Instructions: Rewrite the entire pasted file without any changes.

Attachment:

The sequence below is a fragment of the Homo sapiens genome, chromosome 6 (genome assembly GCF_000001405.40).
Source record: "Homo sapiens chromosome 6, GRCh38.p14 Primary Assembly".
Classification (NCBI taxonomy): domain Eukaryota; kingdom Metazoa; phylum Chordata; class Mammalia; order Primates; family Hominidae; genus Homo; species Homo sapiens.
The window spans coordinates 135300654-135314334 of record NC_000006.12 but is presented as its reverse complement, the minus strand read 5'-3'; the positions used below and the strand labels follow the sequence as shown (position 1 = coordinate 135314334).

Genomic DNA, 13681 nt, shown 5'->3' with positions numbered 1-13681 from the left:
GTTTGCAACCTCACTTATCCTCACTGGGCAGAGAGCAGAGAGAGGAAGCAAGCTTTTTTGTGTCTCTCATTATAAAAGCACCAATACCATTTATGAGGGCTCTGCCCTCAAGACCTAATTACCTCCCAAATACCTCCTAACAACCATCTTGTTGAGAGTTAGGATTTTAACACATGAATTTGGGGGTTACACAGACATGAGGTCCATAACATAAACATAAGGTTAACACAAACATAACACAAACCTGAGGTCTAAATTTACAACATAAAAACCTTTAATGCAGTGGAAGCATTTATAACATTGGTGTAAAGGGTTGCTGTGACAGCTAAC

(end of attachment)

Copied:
The sequence below is a fragment of the Homo sapiens genome, chromosome 6 (genome assembly GCF_000001405.40).
Source record: "Homo sapiens chromosome 6, GRCh38.p14 Primary Assembly".
Classification (NCBI taxonomy): domain Eukaryota; kingdom Metazoa; phylum Chordata; class Mammalia; order Primates; family Hominidae; genus Homo; species Homo sapiens.
The window spans coordinates 135300654-135314334 of record NC_000006.12 but is presented as its reverse complement, the minus strand read 5'-3'; the positions used below and the strand labels follow the sequence as shown (position 1 = coordinate 135314334).

Genomic DNA, 13681 nt, shown 5'->3' with positions numbered 1-13681 from the left:
GTTTGCAACCTCACTTATCCTCACTGGGCAGAGAGCAGAGAGAGGAAGCAAGCTTTTTTGTGTCTCTCATTATAAAAGCACCAATACCATTTATGAGGGCTCTGCCCTCAAGACCTAATTACCTCCCAAATACCTCCTAACAACCATCTTGTTGAGAGTTAGGATTTTAACACATGAATTTGGGGGTTACACAGACATGAGGTCCATAACATAAACATAAGGTTAACACAAACATAACACAAACCTGAGGTCTAAATTTACAACATAAAAACCTTTAATGCAGTGGAAGCATTTATAACATTGGTGTAAAGGGTTGCTGTGACAGCTAAC